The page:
Comcast Adds To Accessibility Offerings With Eye Control For The Television

Man in a wheelchair using eye control technology

We’re committed to making our products and services accessible to everyone, no matter their abilities. The 2018 Paralympic Winter Games were a great example of our mission to make entertainment more inclusive. And we recently highlighted some of the ways our technology and programming is being developed to support people of all abilities during Autism Awareness Month.

We’re involved in the community too. For Comcast Cares Day last month, our Freedom Region employees volunteered with Variety Club to make their grounds more universally accessible; joined forces with Jefferson University and Easterseals of Southeast PA to adapt toys and vehicles for children with disabilities; and Thorncroft Equestrian Center, which uses therapeutic horseback riding to help those with mental, emotional and physical disabilities; to name a few examples.

This commitment continues with the recent launch of a feature that gives people with physical disabilities like spinal cord injuries or amyotrophic lateral sclerosis (ALS) the ability to navigate their television using only their eyes. Xfinity X1 eye control is a free web-based remote for tablets and computers that pairs with an existing eye gaze system. It allows viewers to have control over their Xfinity X1 television entertainment and features, all with a glance.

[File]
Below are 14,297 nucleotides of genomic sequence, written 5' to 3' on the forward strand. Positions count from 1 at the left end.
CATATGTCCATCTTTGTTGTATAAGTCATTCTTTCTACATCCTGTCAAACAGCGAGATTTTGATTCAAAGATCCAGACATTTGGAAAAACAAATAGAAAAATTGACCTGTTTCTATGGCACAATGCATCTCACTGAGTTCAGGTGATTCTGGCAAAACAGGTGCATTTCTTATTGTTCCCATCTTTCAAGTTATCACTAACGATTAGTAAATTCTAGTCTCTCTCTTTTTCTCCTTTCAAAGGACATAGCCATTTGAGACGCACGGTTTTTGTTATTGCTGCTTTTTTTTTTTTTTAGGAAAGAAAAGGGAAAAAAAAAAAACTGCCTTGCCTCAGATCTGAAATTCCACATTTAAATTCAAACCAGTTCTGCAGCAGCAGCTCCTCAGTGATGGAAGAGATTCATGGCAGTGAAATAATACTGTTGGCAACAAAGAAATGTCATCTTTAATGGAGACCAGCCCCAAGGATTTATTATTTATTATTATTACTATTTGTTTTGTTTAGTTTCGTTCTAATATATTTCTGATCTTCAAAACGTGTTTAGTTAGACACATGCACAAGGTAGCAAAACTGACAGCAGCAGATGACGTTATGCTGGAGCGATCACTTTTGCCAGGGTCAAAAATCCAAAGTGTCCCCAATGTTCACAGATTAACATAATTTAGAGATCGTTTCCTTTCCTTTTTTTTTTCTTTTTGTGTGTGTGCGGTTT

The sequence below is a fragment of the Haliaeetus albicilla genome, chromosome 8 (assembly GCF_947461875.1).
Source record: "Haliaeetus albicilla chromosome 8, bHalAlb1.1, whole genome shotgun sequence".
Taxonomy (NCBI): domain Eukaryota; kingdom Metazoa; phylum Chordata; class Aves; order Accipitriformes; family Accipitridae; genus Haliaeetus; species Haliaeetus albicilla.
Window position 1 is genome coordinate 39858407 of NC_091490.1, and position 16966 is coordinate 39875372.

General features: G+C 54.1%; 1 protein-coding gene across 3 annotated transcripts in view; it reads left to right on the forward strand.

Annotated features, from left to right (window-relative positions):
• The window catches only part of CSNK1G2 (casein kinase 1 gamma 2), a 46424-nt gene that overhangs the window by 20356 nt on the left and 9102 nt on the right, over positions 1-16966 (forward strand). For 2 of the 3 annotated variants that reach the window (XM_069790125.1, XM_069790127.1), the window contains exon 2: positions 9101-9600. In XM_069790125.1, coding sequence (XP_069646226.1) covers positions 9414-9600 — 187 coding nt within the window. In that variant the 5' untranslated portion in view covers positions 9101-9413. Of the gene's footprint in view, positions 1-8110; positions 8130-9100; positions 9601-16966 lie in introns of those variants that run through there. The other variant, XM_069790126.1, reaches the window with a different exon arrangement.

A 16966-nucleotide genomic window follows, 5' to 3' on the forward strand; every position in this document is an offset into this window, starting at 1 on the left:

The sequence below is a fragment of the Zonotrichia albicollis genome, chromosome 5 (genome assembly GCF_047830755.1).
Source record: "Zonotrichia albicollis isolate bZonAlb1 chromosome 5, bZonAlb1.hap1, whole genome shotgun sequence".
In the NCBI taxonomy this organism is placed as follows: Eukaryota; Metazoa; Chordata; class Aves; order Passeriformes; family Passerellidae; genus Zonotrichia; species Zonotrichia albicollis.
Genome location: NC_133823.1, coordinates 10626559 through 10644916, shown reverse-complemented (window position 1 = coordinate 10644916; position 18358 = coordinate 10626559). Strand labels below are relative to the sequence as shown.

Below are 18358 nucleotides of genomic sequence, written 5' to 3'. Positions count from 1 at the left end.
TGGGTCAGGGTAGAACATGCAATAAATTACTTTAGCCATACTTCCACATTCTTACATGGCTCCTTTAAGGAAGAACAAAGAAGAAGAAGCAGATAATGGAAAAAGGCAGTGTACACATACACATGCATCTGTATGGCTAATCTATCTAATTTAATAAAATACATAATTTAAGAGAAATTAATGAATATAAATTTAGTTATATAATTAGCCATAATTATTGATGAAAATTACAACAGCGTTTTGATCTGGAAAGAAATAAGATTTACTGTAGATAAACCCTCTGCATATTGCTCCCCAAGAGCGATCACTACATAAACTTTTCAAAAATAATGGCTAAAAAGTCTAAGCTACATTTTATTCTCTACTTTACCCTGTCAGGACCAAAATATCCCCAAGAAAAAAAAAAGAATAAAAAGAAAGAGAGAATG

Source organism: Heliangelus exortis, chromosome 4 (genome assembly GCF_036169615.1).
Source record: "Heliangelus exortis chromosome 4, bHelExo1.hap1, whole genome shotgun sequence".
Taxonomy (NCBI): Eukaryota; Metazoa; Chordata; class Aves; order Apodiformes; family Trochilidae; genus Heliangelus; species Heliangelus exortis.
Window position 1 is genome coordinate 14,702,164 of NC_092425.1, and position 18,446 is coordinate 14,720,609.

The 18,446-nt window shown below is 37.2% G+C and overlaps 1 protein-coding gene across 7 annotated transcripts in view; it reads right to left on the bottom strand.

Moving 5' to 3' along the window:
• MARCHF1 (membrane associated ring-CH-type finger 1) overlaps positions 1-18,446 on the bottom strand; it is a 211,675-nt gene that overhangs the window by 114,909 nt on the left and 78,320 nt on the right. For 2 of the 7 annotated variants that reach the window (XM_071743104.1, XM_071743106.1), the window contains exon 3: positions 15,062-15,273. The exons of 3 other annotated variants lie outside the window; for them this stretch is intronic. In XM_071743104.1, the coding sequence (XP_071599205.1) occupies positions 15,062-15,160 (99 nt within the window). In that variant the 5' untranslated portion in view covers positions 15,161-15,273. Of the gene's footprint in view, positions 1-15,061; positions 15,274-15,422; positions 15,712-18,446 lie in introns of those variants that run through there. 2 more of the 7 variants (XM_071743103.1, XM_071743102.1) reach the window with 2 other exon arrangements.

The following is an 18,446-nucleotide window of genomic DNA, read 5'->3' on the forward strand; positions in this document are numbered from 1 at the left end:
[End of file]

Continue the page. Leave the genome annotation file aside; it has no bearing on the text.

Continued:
In the U.S., more than 48 million people live with physical or mobility disabilities and every day about 15 people are newly diagnosed with ALS, or Lou Gehrig’s disease, a disease that attacks nerve cells in the brain and spinal cord. These disabilities can often make seemingly everyday tasks more difficult. With X1 eye control, customers can easily change the channel, search for content, set a recording, bring up X1 apps, access additional accessibility features like closed captioning and voice guidance and more.

The announcement featured Philadelphia resident Jimmy Curran, who has Spinal Muscular Atrophy, a condition that affects the part of the nervous system that controls muscle movement. He was among the first customers to get the new X1 eye control technology. You can watch his story, here.

For more on this announcement, click here.

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